6 things to know as Memorial Day kicks off ultra-busy summer of travel

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When it comes to summer travel this year, one word keeps coming up: busy.

“This will be the busiest summer travel season we have on record,” David Pekoske, administrator of the Transportation Security Administration, said at a news conference last week.

The agency expects to screen more than 18 million people at airports between Thursday and May 29; Pekoske said he anticipates days later this summer on which security checkpoints will see a record 3.1 million or 3.2 million people.

“We haven’t seen Memorial Day weekend travel numbers like these in almost 20 years,” Paula Twidale, senior vice president of AAA Travel, said in a news release forecasting nearly 44 million travelers between Thursday and Monday. “We’re projecting an additional one million travelers this holiday weekend compared to 2019, which not only means we’re exceeding pre-pandemic levels but also signals a very busy summer travel season ahead.”

Travel advisers say the numbers are bearing out the enthusiasm they’ve seen from clients. John Lovell, president of Travel Leaders Group, said families have been planning for this summer since last year — and already are booking trips for spring break and the summer of 2025. He said people realized early in the pandemic how much travel brought to their lives and have since made it a priority.

“What we’re hearing every single day is that people are just so joyful to get out into the world again,” said Mel Burton, coordinator at CruCon Cruise Outlet.

For the millions of people traveling over the upcoming weekend or months, there are some key tips to remember.

Airfare is giving us a break

It should cost less to fly over the holiday weekend (or throughout the summer) this year compared with last — and even compared with pre-covid times.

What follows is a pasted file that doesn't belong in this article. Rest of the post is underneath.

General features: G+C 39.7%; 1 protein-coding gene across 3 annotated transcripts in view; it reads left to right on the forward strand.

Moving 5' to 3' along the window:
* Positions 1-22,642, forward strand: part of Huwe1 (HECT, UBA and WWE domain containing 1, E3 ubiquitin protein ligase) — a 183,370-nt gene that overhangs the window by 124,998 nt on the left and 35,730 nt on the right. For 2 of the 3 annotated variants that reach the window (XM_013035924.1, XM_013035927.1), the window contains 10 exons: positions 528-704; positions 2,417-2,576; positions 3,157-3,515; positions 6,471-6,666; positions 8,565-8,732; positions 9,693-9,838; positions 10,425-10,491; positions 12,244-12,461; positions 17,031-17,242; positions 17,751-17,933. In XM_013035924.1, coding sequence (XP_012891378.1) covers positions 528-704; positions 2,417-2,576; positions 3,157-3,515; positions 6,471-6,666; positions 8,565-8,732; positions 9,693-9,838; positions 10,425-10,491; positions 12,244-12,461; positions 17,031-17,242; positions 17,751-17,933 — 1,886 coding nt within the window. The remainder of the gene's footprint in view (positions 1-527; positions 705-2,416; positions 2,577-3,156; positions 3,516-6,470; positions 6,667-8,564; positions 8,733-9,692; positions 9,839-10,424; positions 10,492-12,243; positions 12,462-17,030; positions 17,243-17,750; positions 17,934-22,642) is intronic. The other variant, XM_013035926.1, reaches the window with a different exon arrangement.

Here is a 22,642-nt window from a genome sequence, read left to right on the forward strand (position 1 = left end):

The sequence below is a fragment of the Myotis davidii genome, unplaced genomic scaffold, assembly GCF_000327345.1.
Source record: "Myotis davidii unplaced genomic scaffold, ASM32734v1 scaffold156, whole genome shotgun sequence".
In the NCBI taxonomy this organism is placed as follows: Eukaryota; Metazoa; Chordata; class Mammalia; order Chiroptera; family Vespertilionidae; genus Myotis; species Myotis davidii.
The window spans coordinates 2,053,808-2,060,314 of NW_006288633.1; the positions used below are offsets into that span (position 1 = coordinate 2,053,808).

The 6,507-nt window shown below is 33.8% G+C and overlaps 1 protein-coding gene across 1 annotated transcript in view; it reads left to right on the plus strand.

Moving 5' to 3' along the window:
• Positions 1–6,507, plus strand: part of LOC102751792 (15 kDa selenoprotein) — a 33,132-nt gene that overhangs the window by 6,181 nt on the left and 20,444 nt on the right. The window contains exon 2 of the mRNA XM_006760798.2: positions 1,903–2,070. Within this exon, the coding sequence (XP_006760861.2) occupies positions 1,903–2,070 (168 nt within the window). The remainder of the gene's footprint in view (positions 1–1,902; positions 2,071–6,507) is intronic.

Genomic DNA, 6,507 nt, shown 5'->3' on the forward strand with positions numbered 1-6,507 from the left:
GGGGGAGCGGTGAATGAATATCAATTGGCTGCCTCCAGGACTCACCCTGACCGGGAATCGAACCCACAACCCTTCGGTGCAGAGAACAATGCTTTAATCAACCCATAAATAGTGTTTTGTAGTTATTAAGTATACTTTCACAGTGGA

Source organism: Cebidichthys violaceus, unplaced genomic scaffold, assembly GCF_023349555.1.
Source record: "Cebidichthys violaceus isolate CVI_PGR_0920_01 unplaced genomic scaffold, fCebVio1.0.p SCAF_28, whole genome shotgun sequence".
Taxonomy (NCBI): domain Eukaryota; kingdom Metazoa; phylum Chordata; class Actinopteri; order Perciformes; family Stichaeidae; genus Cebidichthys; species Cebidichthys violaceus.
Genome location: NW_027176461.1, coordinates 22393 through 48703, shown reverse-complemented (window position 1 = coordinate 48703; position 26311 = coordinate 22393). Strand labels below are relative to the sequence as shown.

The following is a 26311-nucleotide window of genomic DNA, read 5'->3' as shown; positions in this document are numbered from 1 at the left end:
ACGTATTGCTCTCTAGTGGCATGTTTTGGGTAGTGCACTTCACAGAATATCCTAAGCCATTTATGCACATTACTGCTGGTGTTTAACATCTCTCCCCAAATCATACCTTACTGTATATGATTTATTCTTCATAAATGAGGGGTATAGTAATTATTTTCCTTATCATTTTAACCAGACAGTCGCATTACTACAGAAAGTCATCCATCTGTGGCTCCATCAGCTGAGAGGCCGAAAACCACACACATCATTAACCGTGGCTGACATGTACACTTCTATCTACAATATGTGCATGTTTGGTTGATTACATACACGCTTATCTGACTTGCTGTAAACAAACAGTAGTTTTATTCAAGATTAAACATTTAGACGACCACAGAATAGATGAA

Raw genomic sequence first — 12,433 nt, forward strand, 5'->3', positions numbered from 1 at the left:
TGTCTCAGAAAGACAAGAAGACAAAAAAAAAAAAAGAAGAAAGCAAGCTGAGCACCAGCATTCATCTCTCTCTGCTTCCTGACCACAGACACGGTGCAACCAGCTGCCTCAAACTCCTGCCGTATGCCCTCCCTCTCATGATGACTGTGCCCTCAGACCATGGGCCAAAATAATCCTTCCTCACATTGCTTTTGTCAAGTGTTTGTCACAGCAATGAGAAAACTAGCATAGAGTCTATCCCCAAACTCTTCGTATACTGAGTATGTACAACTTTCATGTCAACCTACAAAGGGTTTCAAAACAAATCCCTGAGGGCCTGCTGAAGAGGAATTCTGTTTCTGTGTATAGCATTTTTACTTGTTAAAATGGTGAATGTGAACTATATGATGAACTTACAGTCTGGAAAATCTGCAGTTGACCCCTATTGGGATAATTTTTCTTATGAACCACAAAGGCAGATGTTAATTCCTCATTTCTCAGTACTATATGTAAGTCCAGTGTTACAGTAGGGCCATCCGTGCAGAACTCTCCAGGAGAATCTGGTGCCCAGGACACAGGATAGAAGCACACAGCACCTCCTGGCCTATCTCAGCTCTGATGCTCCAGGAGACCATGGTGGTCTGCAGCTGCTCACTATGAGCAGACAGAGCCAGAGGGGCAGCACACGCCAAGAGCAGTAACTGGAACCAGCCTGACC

According to flight-booking app Hopper, the cost of domestic flights for Memorial Day weekend was averaging $260 as of last week, a decrease of 9.5 percent year over year.

“It’s a trend that’s going to continue through the summer,” said Hayley Berg, Hopper’s lead economist.

For June, July and August, domestic airfare is averaging $305 a ticket, a 6 percent drop, Hopper said in its summer outlook. Even flights to Europe are trending cheaper after last summer’s sticker shock. Berg said the average airfare for Europe flights of $950 for June through August was down 8 percent.

Still, that’s about 15 percent higher than the cost of flights in 2019.

Part of the reason behind the higher travel numbers and lower airfare is simple: There are more seats to fill.

According to Hopper, there are about a million more seats flying domestic routes over the Memorial Day weekend from Thursday until the following Tuesday — more than a 6 percent increase in capacity.

“We fully expect airlines are ready for it,” Berg said. “They’ve added back only capacity that they can maintain because of the disaster of cancellations and delays in 2022 coming out of the pandemic. We’re not expecting any major meltdowns barring any unexpected weather.”

Cirium, an aviation analytics company, said that there are over 15 million more seats flying domestically between June and August this year compared with last, an increase of 5.6 percent.

That all amounts to a little bit of potential relief for travelers, said Scott Keyes, founder of the cheap-flight alert service Going.

“Airlines just have more capacity and more flights on the schedule, which results in cheaper fares and more elbow room,” he said.

New refund rules won’t help you yet